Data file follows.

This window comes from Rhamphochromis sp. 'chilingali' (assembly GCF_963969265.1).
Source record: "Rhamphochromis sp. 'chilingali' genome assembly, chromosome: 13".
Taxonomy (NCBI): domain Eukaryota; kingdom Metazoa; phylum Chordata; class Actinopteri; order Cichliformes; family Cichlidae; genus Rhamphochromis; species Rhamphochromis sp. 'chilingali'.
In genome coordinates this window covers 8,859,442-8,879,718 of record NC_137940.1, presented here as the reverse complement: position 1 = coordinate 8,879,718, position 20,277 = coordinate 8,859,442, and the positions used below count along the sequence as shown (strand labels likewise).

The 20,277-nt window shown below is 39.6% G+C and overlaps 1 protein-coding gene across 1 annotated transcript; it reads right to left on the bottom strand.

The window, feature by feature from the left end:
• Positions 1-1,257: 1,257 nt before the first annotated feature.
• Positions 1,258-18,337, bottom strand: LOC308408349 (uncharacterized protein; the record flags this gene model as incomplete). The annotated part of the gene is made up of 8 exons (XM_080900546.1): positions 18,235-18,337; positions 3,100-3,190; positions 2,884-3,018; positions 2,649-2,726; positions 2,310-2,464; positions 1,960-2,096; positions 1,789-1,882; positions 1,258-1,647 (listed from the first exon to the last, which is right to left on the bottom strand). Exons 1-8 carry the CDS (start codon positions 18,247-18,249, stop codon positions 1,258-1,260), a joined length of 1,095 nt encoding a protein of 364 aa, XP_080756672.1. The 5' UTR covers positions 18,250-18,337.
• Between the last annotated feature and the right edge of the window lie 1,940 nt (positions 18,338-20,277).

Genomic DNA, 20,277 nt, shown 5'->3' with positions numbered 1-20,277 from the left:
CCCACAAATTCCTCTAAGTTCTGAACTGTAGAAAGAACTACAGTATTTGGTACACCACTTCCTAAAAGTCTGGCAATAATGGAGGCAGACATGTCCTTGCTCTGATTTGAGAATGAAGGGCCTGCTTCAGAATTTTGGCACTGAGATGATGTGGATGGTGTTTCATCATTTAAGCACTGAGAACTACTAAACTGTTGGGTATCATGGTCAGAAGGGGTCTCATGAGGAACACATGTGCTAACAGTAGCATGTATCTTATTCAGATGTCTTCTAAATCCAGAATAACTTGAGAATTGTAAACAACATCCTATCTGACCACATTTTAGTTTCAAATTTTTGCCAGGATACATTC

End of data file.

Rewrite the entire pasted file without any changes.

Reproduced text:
This window comes from Rhamphochromis sp. 'chilingali' (assembly GCF_963969265.1).
Source record: "Rhamphochromis sp. 'chilingali' genome assembly, chromosome: 13".
Taxonomy (NCBI): domain Eukaryota; kingdom Metazoa; phylum Chordata; class Actinopteri; order Cichliformes; family Cichlidae; genus Rhamphochromis; species Rhamphochromis sp. 'chilingali'.
In genome coordinates this window covers 8,859,442-8,879,718 of record NC_137940.1, presented here as the reverse complement: position 1 = coordinate 8,879,718, position 20,277 = coordinate 8,859,442, and the positions used below count along the sequence as shown (strand labels likewise).

The 20,277-nt window shown below is 39.6% G+C and overlaps 1 protein-coding gene across 1 annotated transcript; it reads right to left on the bottom strand.

The window, feature by feature from the left end:
• Positions 1-1,257: 1,257 nt before the first annotated feature.
• Positions 1,258-18,337, bottom strand: LOC308408349 (uncharacterized protein; the record flags this gene model as incomplete). The annotated part of the gene is made up of 8 exons (XM_080900546.1): positions 18,235-18,337; positions 3,100-3,190; positions 2,884-3,018; positions 2,649-2,726; positions 2,310-2,464; positions 1,960-2,096; positions 1,789-1,882; positions 1,258-1,647 (listed from the first exon to the last, which is right to left on the bottom strand). Exons 1-8 carry the CDS (start codon positions 18,247-18,249, stop codon positions 1,258-1,260), a joined length of 1,095 nt encoding a protein of 364 aa, XP_080756672.1. The 5' UTR covers positions 18,250-18,337.
• Between the last annotated feature and the right edge of the window lie 1,940 nt (positions 18,338-20,277).

Genomic DNA, 20,277 nt, shown 5'->3' with positions numbered 1-20,277 from the left:
CCCACAAATTCCTCTAAGTTCTGAACTGTAGAAAGAACTACAGTATTTGGTACACCACTTCCTAAAAGTCTGGCAATAATGGAGGCAGACATGTCCTTGCTCTGATTTGAGAATGAAGGGCCTGCTTCAGAATTTTGGCACTGAGATGATGTGGATGGTGTTTCATCATTTAAGCACTGAGAACTACTAAACTGTTGGGTATCATGGTCAGAAGGGGTCTCATGAGGAACACATGTGCTAACAGTAGCATGTATCTTATTCAGATGTCTTCTAAATCCAGAATAACTTGAGAATTGTAAACAACATCCTATCTGACCACATTTTAGTTTCAAATTTTTGCCAGGATACATTC